Among my discoveries this year, this is one that I think will enjoy during my hectic times ahead. Jacqueline Winspear's Maisie Dobbs mysteries have all the ingredients to make for a wonderful reading, without asking for too much effort. Great for the beach, perfect for chilly nights by the fire...
My friend Anna introduced me to these novels and by introducing I mean she handed me 6 logs all at once. If there was ever a danger of overindulging, this would have been it - but no. Little by little I will savour these books, starting (obviously) with the third book in the series. I found Maisie to be an Agatha Christie reincarnation - and I mean the real Agatha, not one of the characters she wrote about. Maisie is a girl of humble beginnings who, by virtue alone, manages to climb high up the ladder, make herself useful as a nurse during the 1st World War and excel afterwards when we find her in 1929's London as a psychologist and investigator. Her insight into the harshness of the war, the difficulty to adjust to "normal" life by many of those implicated in it, make Maisie the ideal person to go to lengths in order to solve a mystery.
In Pardonable lies, there are two cases at the same time, which invevitably connect at some level (as I'm currently reading the first book, I can see this to be a recurring theme). We come across an already established Maisie, who agrees to grant the dying wish of Ralph Lawton's wife and search for their missing son, an aviator long thought to have died in the war. Her enquiries lead her to France and her good friend Priscilla. Her story of losing all three of her brothers and in particular one of them will provide the missing link to the story of the aviator.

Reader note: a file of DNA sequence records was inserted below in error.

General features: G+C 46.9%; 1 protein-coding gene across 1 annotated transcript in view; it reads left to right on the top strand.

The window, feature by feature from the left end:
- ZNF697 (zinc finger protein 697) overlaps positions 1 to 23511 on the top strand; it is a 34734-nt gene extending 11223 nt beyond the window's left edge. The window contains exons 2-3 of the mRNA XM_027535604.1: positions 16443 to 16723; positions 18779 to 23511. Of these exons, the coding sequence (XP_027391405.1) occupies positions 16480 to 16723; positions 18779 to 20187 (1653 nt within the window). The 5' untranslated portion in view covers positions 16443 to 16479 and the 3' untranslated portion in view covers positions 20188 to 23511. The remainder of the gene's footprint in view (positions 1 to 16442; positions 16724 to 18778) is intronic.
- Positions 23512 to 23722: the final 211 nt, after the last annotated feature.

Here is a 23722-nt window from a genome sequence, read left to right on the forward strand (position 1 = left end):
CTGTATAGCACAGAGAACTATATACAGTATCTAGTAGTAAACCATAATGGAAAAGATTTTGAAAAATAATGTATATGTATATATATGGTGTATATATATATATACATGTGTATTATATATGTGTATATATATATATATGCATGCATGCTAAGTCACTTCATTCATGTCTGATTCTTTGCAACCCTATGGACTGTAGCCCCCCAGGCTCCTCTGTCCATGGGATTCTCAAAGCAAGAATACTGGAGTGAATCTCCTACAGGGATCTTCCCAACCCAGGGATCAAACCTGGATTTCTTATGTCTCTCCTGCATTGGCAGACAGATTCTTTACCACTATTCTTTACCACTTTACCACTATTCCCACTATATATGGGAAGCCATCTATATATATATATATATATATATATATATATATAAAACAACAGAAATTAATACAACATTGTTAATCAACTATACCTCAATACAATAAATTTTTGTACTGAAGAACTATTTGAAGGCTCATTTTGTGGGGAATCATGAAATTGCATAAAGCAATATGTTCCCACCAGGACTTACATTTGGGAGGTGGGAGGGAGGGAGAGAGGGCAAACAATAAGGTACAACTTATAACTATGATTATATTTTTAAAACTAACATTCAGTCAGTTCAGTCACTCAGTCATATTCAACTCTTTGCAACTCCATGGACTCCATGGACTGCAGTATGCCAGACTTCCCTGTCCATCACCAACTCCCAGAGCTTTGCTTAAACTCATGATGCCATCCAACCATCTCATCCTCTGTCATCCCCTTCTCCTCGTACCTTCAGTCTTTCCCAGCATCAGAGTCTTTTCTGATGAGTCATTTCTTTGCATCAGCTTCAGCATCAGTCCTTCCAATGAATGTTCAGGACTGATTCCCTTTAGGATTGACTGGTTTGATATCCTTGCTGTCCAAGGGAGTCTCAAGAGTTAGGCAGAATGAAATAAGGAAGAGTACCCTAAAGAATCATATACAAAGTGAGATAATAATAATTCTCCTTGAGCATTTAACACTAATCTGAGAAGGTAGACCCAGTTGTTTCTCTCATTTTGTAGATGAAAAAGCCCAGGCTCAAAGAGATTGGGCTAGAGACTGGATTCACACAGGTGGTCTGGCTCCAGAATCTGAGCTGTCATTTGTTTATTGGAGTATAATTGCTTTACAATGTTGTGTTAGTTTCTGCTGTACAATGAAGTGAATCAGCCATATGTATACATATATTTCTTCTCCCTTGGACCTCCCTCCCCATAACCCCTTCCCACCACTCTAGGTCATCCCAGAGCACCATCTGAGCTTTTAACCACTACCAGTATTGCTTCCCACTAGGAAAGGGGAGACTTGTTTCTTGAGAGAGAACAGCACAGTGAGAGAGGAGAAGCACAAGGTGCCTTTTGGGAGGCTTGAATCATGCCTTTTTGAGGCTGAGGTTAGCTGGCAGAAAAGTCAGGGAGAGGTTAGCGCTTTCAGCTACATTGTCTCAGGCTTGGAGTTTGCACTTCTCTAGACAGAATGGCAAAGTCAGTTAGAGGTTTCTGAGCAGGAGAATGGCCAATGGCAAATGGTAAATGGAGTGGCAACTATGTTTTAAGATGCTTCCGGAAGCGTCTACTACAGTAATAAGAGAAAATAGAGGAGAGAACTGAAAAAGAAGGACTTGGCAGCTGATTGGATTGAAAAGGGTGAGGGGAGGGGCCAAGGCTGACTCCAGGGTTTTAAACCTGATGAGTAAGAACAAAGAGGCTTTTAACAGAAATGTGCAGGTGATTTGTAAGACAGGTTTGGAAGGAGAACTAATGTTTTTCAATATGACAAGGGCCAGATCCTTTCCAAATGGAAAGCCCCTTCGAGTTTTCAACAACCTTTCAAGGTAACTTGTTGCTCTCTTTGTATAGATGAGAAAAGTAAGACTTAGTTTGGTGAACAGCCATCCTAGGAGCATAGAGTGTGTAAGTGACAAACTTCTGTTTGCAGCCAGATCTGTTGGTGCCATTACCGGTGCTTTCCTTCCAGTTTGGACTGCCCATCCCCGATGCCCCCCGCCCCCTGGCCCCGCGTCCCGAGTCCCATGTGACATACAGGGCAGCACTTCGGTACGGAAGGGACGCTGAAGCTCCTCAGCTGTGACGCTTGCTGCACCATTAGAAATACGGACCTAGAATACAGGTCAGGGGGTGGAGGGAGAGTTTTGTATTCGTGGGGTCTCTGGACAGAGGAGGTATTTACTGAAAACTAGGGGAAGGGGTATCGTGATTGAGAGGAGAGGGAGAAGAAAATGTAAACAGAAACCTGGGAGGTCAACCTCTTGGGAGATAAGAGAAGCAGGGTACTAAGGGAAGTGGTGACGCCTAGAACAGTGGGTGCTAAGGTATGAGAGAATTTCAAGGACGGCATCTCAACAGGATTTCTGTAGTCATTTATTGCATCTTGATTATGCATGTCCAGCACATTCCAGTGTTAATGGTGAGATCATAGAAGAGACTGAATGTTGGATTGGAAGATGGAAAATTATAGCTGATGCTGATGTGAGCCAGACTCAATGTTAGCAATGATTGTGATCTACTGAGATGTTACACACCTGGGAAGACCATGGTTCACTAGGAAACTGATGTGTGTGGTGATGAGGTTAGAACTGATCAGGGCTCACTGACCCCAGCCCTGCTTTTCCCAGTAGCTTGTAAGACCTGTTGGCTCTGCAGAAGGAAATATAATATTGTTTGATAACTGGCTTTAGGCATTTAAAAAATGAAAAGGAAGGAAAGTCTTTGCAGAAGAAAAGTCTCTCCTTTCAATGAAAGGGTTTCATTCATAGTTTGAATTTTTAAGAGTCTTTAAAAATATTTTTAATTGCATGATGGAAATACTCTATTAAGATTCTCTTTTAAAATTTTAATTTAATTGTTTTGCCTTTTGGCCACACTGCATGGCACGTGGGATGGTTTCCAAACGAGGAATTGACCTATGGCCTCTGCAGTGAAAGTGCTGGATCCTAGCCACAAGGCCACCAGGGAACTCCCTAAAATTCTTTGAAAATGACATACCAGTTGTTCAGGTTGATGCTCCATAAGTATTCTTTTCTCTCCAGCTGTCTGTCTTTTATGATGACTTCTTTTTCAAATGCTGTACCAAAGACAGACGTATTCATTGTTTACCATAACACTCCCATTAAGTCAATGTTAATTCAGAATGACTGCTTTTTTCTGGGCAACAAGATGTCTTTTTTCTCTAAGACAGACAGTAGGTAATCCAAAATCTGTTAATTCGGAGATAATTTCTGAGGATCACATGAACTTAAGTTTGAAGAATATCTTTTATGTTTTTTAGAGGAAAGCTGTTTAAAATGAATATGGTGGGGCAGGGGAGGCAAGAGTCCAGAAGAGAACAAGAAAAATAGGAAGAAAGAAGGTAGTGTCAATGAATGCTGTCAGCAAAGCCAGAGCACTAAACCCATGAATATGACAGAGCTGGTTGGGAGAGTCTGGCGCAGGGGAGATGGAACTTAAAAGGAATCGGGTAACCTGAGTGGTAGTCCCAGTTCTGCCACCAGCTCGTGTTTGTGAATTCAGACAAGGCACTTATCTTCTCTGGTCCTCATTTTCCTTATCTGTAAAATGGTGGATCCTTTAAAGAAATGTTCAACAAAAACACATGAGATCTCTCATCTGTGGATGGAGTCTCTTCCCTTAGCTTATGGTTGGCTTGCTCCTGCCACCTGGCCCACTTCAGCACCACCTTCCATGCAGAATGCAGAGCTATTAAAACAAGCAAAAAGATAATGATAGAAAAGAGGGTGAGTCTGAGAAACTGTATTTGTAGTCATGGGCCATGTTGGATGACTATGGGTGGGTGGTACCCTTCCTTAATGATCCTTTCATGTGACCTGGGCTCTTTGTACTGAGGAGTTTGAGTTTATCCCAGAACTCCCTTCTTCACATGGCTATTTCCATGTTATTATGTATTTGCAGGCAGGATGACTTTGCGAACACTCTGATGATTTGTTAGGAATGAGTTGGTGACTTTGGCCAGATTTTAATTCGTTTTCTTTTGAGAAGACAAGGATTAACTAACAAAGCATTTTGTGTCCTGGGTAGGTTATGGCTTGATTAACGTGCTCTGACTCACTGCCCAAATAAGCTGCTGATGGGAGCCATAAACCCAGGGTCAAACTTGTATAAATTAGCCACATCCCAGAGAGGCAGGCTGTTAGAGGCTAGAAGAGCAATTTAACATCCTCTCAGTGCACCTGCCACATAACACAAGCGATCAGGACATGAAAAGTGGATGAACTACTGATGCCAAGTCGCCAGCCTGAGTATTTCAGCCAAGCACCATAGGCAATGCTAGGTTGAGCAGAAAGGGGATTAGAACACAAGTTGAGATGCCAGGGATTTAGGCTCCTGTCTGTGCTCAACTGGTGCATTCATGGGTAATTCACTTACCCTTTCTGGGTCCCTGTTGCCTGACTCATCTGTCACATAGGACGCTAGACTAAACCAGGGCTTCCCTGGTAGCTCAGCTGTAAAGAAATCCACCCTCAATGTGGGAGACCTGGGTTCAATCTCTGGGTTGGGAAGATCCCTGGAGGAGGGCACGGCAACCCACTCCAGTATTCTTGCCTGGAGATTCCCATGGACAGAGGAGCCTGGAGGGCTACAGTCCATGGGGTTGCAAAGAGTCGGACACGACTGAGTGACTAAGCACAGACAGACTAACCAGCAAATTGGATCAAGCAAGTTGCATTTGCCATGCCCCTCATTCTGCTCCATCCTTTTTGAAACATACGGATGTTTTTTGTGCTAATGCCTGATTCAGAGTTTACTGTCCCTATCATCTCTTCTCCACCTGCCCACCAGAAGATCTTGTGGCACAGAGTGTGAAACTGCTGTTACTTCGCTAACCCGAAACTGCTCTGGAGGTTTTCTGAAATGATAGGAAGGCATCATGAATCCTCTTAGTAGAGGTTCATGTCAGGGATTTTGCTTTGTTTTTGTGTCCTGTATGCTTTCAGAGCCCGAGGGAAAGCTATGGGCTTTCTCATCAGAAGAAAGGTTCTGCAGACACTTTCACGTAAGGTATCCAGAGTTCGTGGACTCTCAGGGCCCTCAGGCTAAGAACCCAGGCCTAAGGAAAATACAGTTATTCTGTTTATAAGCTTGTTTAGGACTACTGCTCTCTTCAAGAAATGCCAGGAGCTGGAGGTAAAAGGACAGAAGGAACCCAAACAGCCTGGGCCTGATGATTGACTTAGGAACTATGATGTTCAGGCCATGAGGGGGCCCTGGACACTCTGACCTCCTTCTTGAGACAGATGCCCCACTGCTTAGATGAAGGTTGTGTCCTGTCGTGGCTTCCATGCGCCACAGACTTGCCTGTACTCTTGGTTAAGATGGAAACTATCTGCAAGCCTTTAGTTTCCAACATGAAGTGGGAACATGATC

Maisie has the experience to juggle many hats at the same time. So, when a totally unrelated case will require a legal miracle, she uses the connections and the powers of Lawton to compensate for the frustration she has to endure during her investigation:
"Instead of encountering a father crushed by the loss of his only son, Maisie found herself keep to temper his frustration and bitterness"
The inexplicable disappearance of the aviator as well as Priscilla's brother bring Maisie to France and the discovery of one of the most notorious operations during the war.
The plot is fairly straightforward, with no sudden revelations that take me aback. The sadness is pretty much evident, both from Maisie's recollections of the war, but also by the story that will be revealed from the missing aviator. I believe this is what makes this character more likeable than others of the same gendre: though she may master the art of detection and psychology of the people around her, Maisie is fragile herself. Not because she's a woman, but because she's stepped outside her little pond and she seen the ugliness around her.
I really liked the quiet tone of the novel, the secondary characters that shed some additional light on Maisie's personality and the logical twists in the story. A very nice reading indeed, I look forward to the rest of them!